In last season’s preview, I was skeptical that Major League Baseball would even make it through a 60-game season. At the same time however, I was optimistic about the team’s championship aspirations. The latter is true going into this season. Though how they will achieve this is difficult to predict. Especially with a team so talented on many levels across the board. For example, in 2019 the A’s bullpen deficiencies were their biggest issue but were what carried the team to the postseason in 2020. The team was expected to have a big year offensively from the power standpoint but finished in the bottom half in home runs hit. Breakout years were expected from the A’s young pitching core, yet the one pitcher who had a quality year was the fifth starter in their rotation Chris Bassitt, who is now the A’s Opening Day starter. But there are always realistic expectations that fans should watch for. Here are five things fans could expect from the 2021 Oakland Athletics.
1. The bash is back?
While the A’s lost the team’s initial source of power from a few seasons ago in Khris Davis, the A’s should have no shortage of power, and it is feasible to believe that the bash is truly back. Matt Chapman and Matt Olson have formed one of the great middle of the lineup home run tandems at the corner infield spots in the last three seasons. Each had a down season but had abysmal years but both have looked like there old form, if not better in spring training. In an age of the long ball in baseball the A’s have been no exception as their lineup is still power heavy with the likes of Mark Canha, Ramon Laureano, and Sean Murphy.
2. A’s put trust in their pitching staff
There is no question that each pitcher in the A’s starting pitching staff is capable of being a dominant, reliable arm, but that wasn’t the case last season. Chris Bassitt was the only A’s starter who finished with an ERA south of 4.00 last season. As a result, he has made a dramatic jump from being a borderline fifth arm in the rotation to being the teams’ opening day starter. The team also decided to stick with the rest of their rotation for the season, as everyone knows that the 2020 season could have been a fluke. There has been some promising developments among A’s pitchers in spring training and the staff looks healthier to start the year.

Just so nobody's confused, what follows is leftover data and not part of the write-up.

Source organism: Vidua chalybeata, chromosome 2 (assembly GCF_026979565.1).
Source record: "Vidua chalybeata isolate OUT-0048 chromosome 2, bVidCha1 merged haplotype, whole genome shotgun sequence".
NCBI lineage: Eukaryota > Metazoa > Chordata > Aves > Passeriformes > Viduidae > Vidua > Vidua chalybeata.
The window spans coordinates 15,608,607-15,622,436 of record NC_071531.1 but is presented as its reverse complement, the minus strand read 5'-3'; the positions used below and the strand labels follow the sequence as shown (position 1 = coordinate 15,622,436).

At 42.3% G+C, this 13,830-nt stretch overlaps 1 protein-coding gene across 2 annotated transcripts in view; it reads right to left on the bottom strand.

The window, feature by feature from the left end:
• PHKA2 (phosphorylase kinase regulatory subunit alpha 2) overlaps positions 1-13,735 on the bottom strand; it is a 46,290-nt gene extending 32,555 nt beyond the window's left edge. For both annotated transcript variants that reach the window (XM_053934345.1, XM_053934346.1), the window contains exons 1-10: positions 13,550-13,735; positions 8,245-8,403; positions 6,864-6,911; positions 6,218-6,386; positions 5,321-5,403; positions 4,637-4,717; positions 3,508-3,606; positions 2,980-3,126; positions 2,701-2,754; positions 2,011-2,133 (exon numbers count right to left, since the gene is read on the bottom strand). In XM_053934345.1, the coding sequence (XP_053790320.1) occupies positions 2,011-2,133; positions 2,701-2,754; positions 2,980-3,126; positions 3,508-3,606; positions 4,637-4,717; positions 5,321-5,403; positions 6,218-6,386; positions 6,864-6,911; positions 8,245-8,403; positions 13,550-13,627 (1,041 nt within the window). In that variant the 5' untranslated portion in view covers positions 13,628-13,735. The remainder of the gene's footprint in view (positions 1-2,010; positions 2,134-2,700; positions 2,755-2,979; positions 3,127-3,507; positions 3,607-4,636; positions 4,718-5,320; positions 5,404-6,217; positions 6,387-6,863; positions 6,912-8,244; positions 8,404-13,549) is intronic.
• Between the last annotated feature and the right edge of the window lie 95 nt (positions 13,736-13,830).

3. Are major contract extensions coming soon?
The A’s freed up some massive cap space with the departure of free agents Marcus Semien and Liam Hendriks, as well as through the Khris Davis trade with the Texas Rangers. The three players ate up a combined 35.35% of the team’s payroll. The A’s kept the rest of their power bats by avoiding arbitration with Matt Chapman, Matt Olson and Mark Canha. But if Canha continues to display power with smart, timely hitting and good fielding, and if Matt Olson and Chapman are in their best form, at least one of them will be due for an extension. The hope is the A’s finally find a staple in one of these players that the team can commit to for the long term, something the A’s struggle to do with their players due to payroll restrictions.
4. Are the A’s overloaded at second base?
The one infield position that has been the A’s biggest offseason question mark is the second base position. This offseason was no exception. However, several of the players auditioning for the position have had great springs, including Jed Lowrie, Chad Pinder, Pete Kozma and Tony Kemp. Unfortunately Kozma did not make the opening day roster. With several previous farm system greats now getting a start at the big league level the A’s might consider trading one of these pieces, to help rebuild a stronger farm system. The A’s did not have a single player ranked among MLB Pipeline’s Top 100.
5. A Billy Beane Farewell Tour?
This past offseason rumors loomed that longtime legendary team general manager and current vice president of baseball operations Billy Beane was rumored to be leaving the A’s after spending the last 31 years with the team. The reason was because his special purpose acquistion group RedBall was in talks to merge with Fenway Sports Group, the parent company of the Boston Red Sox. This would have been a conflict of interest leading to Beane leaving the game of baseball. The merger reportedly did not go through meaning Beane will be with the team for another year. Could this be his last though? He certainly hasn’t ruled out the possibility of retiring from the game of baseball.
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